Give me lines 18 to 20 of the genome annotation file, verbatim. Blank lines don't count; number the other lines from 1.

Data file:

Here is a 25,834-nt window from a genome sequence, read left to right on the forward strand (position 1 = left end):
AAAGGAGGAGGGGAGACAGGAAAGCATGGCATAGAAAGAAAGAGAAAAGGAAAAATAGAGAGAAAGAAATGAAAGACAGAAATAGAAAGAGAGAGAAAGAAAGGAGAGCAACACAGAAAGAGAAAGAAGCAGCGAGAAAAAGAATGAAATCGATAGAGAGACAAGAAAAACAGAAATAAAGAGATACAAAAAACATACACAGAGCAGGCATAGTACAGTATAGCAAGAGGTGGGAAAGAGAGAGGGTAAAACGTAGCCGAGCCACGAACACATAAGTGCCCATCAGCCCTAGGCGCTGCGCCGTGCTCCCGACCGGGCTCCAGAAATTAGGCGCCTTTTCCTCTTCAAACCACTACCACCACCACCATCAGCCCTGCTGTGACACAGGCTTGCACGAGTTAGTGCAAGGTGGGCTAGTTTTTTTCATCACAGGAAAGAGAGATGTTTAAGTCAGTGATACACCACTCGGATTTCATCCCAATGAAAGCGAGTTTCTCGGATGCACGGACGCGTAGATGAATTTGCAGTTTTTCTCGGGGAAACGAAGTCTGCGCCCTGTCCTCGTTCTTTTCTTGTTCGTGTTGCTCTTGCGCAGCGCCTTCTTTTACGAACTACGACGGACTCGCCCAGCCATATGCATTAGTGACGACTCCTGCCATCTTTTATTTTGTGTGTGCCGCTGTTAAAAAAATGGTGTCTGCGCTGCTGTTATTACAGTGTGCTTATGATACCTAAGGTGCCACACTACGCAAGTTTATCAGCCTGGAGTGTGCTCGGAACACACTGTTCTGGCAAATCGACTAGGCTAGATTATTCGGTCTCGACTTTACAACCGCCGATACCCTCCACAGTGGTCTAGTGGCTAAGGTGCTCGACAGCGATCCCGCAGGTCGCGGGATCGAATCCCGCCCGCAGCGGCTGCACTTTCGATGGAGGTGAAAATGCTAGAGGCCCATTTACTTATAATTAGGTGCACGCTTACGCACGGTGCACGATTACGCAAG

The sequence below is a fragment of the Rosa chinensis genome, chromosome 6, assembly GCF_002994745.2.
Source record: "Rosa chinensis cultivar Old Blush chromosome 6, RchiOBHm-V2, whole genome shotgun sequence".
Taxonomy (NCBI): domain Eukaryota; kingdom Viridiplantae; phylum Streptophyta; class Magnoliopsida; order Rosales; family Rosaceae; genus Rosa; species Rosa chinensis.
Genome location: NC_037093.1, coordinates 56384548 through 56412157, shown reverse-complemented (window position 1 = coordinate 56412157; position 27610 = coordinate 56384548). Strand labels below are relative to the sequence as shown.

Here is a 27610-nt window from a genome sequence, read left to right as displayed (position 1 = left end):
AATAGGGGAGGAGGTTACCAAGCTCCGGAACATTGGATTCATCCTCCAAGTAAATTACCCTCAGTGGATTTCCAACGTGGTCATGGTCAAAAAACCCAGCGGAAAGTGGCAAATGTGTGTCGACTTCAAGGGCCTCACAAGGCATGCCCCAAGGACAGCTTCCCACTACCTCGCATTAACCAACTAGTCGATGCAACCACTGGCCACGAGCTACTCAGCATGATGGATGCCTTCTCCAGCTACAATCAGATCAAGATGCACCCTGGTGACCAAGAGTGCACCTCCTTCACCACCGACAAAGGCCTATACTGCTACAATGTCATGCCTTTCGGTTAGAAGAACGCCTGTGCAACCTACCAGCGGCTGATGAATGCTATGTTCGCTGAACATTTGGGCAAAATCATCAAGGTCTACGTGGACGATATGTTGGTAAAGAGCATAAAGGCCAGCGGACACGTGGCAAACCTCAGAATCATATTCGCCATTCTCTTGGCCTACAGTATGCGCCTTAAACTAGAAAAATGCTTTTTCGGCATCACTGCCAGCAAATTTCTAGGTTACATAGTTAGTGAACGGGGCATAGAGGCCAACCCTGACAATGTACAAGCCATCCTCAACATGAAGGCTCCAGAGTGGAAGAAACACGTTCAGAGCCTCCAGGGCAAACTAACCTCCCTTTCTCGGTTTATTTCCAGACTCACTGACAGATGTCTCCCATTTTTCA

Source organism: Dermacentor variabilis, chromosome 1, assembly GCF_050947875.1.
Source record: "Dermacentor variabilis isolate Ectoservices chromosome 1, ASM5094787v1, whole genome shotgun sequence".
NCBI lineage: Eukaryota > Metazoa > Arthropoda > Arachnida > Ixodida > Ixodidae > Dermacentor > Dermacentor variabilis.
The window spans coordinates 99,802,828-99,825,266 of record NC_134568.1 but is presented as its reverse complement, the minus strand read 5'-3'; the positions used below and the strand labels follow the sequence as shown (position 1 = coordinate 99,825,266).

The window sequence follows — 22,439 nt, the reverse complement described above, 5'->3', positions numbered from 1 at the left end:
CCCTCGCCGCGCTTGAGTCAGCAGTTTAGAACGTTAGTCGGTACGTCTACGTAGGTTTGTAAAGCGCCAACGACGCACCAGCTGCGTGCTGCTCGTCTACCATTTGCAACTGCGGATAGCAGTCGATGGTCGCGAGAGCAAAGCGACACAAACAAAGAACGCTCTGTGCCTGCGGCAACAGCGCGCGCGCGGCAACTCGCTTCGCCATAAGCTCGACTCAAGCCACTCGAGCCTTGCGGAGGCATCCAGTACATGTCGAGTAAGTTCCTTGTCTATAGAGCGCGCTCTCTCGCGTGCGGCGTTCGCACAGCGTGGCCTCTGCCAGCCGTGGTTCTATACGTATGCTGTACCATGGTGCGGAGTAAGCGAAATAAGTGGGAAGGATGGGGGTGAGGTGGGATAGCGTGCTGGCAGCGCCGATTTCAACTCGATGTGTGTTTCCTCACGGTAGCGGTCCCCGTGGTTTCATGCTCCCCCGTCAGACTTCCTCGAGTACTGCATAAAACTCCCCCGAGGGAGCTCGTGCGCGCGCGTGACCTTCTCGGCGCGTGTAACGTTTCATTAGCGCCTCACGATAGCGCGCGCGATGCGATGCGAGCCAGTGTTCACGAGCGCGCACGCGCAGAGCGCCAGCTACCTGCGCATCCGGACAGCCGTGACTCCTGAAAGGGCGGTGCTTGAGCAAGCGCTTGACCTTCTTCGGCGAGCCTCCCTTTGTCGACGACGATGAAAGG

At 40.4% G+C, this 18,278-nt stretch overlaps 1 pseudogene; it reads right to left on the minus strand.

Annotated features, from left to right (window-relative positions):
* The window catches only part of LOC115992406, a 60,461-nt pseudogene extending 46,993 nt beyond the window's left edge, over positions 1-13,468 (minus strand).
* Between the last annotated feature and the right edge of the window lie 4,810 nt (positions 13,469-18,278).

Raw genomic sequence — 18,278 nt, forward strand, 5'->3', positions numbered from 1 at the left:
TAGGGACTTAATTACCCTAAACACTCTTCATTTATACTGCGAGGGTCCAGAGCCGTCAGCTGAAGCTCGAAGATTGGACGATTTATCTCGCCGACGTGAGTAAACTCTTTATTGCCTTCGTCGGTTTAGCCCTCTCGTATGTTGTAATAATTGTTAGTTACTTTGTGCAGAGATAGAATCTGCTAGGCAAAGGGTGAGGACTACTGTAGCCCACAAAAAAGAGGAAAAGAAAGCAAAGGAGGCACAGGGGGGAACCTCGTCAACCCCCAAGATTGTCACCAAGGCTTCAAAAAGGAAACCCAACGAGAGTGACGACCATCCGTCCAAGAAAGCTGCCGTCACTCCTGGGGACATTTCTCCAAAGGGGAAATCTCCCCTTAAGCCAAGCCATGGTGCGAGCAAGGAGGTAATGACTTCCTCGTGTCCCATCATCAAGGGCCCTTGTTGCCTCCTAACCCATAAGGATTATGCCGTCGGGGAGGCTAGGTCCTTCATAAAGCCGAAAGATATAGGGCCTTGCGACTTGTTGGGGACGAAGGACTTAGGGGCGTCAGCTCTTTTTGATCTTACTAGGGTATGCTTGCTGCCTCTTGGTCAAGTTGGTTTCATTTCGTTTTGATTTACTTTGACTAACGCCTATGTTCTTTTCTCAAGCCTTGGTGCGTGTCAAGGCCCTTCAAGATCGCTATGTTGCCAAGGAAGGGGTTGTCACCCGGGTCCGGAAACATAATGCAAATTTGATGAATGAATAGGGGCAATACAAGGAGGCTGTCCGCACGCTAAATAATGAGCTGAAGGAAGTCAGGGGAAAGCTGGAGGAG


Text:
* Between the last annotated feature and the right edge of the window lie 4,810 nt (positions 13,469-18,278).

Raw genomic sequence — 18,278 nt, forward strand, 5'->3', positions numbered from 1 at the left:
TAGGGACTTAATTACCCTAAACACTCTTCATTTATACTGCGAGGGTCCAGAGCCGTCAGCTGAAGCTCGAAGATTGGACGATTTATCTCGCCGACGTGAGTAAACTCTTTATTGCCTTCGTCGGTTTAGCCCTCTCGTATGTTGTAATAATTGTTAGTTACTTTGTGCAGAGATAGAATCTGCTAGGCAAAGGGTGAGGACTACTGTAGCCCACAAAAAAGAGGAAAAGAAAGCAAAGGAGGCACAGGGGGGAACCTCGTCAACCCCCAAGATTGTCACCAAGGCTTCAAAAAGGAAACCCAACGAGAGTGACGACCATCCGTCCAAGAAAGCTGCCGTCACTCCTGGGGACATTTCTCCAAAGGGGAAATCTCCCCTTAAGCCAAGCCATGGTGCGAGCAAGGAGGTAATGACTTCCTCGTGTCCCATCATCAAGGGCCCTTGTTGCCTCCTAACCCATAAGGATTATGCCGTCGGGGAGGCTAGGTCCTTCATAAAGCCGAAAGATATAGGGCCTTGCGACTTGTTGGGGACGAAGGACTTAGGGGCGTCAGCTCTTTTTGATCTTACTAGGGTATGCTTGCTGCCTCTTGGTCAAGTTGGTTTCATTTCGTTTTGATTTACTTTGACTAACGCCTATGTTCTTTTCTCAAGCCTTGGTGCGTGTCAAGGCCCTTCAAGATCGCTATGTTGCCAAGGAAGGGGTTGTCACCCGGGTCCGGAAACATAATGCAAATTTGATGAATGAATAGGGGCAATACAAGGAGGCTGTCCGCACGCTAAATAATGAGCTGAAGGAAGTCAGGGGAAAGCTGGAGGAG